Before I went downstairs, I switched on the amber bedside light. Reaching into my sewing basket, I found underneath the thimbles, spools of tread and pins, the leaflet I had hidden. It arrived months before, ‘The Irish Adoption Society’, inviting adoptive people and natural parents to register. They sent them to every household in Ireland. I had put it carefully away, hidden it.
Months later the reply came. I knew what it was before I looked inside. It took some time for me to open it. When I did, I read and reread the typed contents, not believing my daughter had registered too. ‘Daughter,’ I repeated the word out loud as if by saying it, it would become more real.
And now today has arrived, the day of our supervised meet. I walk past Trinity College and look up at the almost cloudless blue sky. The streets feel alive, energised on this vibrant June day. I pass two young men strumming guitars. One of them has a mouth organ attached around his neck. They both look so engrossed in what they do; it gives them a protection of sorts.
I maneuver my way forward through the endless buggies and bags. I see people in a hurry, people taking their time. Where the women sell flowers at the top of Grafton Street, a baby is crying. A mother reaches down. I stop then and look at the flowers, they remind me of things. The blue iris brings me back to my parent’s front garden, sunflowers, a holiday myself and Matthew had in France. I see white lilies, the chosen flower these days for homes and apartments with exquisite dining room tables. I catch my reflection in a shop window, a middle-aged woman, well dressed, looking lost amongst the crowd. Part of me wants to go back home, to catch the Luas which is parked on Stephen’s Green, to come up with an excuse for not being able to be there. Then I get angry with myself and mutter definitely beneath my breath ‘no more excuses.’ I turn the corner and walk past the Shelbourne Hotel. One of the Nubians princesses looks down on me. Her hands reach up to the sky and I gain strength from her and carry on.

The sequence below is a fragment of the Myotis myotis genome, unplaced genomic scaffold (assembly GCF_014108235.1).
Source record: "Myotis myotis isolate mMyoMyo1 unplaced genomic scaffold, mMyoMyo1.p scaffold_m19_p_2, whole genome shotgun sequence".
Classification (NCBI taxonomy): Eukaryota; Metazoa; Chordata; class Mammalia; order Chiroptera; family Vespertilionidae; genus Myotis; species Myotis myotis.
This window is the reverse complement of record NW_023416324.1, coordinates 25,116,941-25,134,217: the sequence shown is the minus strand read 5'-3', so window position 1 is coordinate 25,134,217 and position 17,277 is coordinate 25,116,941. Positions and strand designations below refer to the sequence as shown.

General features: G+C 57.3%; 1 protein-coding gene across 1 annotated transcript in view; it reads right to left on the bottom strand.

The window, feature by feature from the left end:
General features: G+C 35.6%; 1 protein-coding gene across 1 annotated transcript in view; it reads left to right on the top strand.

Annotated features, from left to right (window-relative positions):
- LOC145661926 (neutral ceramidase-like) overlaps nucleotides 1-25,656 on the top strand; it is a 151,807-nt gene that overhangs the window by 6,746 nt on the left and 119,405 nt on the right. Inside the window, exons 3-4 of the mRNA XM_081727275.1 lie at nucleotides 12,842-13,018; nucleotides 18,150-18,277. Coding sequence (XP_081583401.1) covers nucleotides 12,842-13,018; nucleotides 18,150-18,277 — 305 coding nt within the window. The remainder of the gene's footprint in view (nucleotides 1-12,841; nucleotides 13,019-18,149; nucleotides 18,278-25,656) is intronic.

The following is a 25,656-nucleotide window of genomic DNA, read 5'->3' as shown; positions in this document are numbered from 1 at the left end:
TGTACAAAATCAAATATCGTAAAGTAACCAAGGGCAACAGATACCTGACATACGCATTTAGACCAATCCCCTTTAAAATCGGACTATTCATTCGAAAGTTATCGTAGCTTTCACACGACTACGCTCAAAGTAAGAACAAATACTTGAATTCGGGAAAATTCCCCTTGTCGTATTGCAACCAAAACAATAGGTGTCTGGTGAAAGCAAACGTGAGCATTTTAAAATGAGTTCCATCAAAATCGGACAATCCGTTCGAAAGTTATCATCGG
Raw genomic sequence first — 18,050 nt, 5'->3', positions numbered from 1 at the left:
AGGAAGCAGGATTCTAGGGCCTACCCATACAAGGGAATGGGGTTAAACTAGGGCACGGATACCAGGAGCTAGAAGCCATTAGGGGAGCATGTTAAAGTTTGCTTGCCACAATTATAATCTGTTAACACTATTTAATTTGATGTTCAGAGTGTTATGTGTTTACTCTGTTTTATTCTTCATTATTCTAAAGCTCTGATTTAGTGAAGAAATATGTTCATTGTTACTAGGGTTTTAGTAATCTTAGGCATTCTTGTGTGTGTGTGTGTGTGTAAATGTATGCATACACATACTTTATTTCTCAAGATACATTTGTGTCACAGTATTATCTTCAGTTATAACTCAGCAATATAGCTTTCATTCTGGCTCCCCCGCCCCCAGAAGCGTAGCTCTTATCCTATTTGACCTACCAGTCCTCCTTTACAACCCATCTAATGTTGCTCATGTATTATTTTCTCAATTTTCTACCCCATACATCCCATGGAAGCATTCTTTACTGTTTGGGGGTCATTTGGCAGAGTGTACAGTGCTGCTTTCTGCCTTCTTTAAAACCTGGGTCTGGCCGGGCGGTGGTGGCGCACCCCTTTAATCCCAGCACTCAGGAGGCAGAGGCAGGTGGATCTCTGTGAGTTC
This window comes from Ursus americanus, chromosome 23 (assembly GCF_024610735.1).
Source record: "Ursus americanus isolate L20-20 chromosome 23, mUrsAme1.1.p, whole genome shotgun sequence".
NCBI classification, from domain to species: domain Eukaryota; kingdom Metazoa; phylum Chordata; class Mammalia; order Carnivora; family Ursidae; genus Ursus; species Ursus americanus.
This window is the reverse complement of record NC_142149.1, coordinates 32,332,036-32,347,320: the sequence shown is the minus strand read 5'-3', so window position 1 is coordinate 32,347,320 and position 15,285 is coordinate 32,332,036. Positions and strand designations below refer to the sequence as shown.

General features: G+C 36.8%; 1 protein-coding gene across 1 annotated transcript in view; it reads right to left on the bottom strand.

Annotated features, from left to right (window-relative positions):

The hum of the city is silenced as the red Georgian front door closes behind me. I climb the stairway hearing the creaking sound of wood beneath my feet. The backs of my knees feel weak, just like that day all those years before. My breath is short and I can hear my heart thump. I pause before I knock and stand staring at the paneled door as if beyond it, I might just fall off the very edge of everything. I am more afraid than I ever thought possible. Like a small child learning to walk, I stretch out unsure at first, but then somehow I clench my fist and knock down hard. I remind myself, that today, today at least I will get to say ‘hello.’
Louise Phillips is a Dublin writer. She began writing 6 years ago when her children were older. Shortly after starting her writing journey in 2006, she was chosen as part of a small group of emerging new talent for workshops given by Dermot Bolger, then Writer-in-residence for SDCC. Since then, she has had a number of short stories and poems published. Her debut novel RED RIBBONS will be published by Hachette Ireland in October 2012. Louise is represented by literary agent, Ger Nichol.